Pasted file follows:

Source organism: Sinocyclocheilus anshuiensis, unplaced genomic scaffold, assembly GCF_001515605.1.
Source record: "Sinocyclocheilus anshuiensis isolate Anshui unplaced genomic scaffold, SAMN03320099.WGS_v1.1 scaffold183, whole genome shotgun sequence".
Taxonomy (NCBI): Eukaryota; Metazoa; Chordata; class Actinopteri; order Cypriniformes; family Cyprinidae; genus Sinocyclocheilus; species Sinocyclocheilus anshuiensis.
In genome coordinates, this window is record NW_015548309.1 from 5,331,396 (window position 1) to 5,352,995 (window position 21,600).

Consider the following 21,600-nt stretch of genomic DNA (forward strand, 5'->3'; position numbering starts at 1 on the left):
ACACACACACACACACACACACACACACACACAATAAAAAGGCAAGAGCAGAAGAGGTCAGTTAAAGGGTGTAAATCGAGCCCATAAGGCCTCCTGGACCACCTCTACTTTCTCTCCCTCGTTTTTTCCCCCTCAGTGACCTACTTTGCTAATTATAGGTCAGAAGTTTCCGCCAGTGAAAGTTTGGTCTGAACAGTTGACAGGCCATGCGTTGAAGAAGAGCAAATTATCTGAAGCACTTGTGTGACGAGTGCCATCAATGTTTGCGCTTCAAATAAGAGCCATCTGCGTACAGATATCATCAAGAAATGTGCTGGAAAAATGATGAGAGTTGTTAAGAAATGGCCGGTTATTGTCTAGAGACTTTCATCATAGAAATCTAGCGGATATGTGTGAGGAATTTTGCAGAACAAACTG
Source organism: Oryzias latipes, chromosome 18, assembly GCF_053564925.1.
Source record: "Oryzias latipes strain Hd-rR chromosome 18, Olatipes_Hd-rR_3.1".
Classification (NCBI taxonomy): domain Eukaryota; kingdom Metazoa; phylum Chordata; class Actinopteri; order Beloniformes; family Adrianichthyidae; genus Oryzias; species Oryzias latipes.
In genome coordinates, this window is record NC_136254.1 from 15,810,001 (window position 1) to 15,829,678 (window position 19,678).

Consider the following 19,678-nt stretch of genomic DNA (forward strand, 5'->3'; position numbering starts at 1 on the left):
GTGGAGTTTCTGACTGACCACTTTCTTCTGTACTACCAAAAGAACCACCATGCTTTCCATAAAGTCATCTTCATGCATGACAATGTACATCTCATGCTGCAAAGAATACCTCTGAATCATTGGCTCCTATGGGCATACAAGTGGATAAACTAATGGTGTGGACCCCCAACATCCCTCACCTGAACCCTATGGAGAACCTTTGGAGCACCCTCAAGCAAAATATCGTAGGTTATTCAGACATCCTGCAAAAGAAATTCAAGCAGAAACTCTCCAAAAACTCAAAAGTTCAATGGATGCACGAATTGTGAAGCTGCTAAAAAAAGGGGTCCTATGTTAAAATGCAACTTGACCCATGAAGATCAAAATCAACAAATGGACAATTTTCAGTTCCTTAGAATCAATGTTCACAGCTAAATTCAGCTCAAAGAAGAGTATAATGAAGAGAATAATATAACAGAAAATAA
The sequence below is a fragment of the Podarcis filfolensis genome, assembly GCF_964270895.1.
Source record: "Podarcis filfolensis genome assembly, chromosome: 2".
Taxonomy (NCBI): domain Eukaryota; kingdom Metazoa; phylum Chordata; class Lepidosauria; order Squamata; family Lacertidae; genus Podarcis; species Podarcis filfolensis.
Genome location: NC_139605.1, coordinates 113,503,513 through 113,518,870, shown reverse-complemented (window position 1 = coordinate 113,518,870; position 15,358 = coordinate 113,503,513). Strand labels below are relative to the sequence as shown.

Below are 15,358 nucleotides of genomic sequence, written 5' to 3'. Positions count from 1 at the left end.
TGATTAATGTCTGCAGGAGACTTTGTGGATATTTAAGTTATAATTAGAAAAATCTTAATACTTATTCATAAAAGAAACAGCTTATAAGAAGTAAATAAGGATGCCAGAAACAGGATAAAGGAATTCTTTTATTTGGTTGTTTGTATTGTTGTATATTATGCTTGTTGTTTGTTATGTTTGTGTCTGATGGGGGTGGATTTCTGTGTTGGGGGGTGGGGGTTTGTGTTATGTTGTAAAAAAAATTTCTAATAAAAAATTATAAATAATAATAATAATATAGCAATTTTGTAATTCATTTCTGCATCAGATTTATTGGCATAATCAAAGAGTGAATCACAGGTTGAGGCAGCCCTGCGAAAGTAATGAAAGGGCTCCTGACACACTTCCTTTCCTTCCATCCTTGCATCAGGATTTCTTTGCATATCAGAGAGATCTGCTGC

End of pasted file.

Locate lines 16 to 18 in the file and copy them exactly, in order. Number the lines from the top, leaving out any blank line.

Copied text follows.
Genome location: NC_139605.1, coordinates 113,503,513 through 113,518,870, shown reverse-complemented (window position 1 = coordinate 113,518,870; position 15,358 = coordinate 113,503,513). Strand labels below are relative to the sequence as shown.

Below are 15,358 nucleotides of genomic sequence, written 5' to 3'. Positions count from 1 at the left end.
TGATTAATGTCTGCAGGAGACTTTGTGGATATTTAAGTTATAATTAGAAAAATCTTAATACTTATTCATAAAAGAAACAGCTTATAAGAAGTAAATAAGGATGCCAGAAACAGGATAAAGGAATTCTTTTATTTGGTTGTTTGTATTGTTGTATATTATGCTTGTTGTTTGTTATGTTTGTGTCTGATGGGGGTGGATTTCTGTGTTGGGGGGTGGGGGTTTGTGTTATGTTGTAAAAAAAATTTCTAATAAAAAATTATAAATAATAATAATAATATAGCAATTTTGTAATTCATTTCTGCATCAGATTTATTGGCATAATCAAAGAGTGAATCACAGGTTGAGGCAGCCCTGCGAAAGTAATGAAAGGGCTCCTGACACACTTCCTTTCCTTCCATCCTTGCATCAGGATTTCTTTGCATATCAGAGAGATCTGCTGC